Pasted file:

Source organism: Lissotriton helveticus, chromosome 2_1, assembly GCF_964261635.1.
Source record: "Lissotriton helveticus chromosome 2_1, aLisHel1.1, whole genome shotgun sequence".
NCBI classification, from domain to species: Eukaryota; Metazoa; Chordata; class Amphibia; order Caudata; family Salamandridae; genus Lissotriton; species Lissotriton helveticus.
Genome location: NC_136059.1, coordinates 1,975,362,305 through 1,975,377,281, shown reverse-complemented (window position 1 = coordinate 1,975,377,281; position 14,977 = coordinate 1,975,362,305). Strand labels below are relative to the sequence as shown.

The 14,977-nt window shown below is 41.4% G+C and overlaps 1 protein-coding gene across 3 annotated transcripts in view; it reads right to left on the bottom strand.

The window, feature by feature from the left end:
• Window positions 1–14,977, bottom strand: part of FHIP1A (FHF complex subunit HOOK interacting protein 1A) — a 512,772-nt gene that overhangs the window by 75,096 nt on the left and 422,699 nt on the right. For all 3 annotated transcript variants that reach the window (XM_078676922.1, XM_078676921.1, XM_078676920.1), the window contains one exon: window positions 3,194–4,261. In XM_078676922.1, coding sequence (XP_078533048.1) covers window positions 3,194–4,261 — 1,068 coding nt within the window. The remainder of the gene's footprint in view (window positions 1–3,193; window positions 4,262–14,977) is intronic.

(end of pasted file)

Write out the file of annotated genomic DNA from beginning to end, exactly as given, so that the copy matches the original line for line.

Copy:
Source organism: Lissotriton helveticus, chromosome 2_1, assembly GCF_964261635.1.
Source record: "Lissotriton helveticus chromosome 2_1, aLisHel1.1, whole genome shotgun sequence".
NCBI classification, from domain to species: Eukaryota; Metazoa; Chordata; class Amphibia; order Caudata; family Salamandridae; genus Lissotriton; species Lissotriton helveticus.
Genome location: NC_136059.1, coordinates 1,975,362,305 through 1,975,377,281, shown reverse-complemented (window position 1 = coordinate 1,975,377,281; position 14,977 = coordinate 1,975,362,305). Strand labels below are relative to the sequence as shown.

The 14,977-nt window shown below is 41.4% G+C and overlaps 1 protein-coding gene across 3 annotated transcripts in view; it reads right to left on the bottom strand.

The window, feature by feature from the left end:
• Window positions 1–14,977, bottom strand: part of FHIP1A (FHF complex subunit HOOK interacting protein 1A) — a 512,772-nt gene that overhangs the window by 75,096 nt on the left and 422,699 nt on the right. For all 3 annotated transcript variants that reach the window (XM_078676922.1, XM_078676921.1, XM_078676920.1), the window contains one exon: window positions 3,194–4,261. In XM_078676922.1, coding sequence (XP_078533048.1) covers window positions 3,194–4,261 — 1,068 coding nt within the window. The remainder of the gene's footprint in view (window positions 1–3,193; window positions 4,262–14,977) is intronic.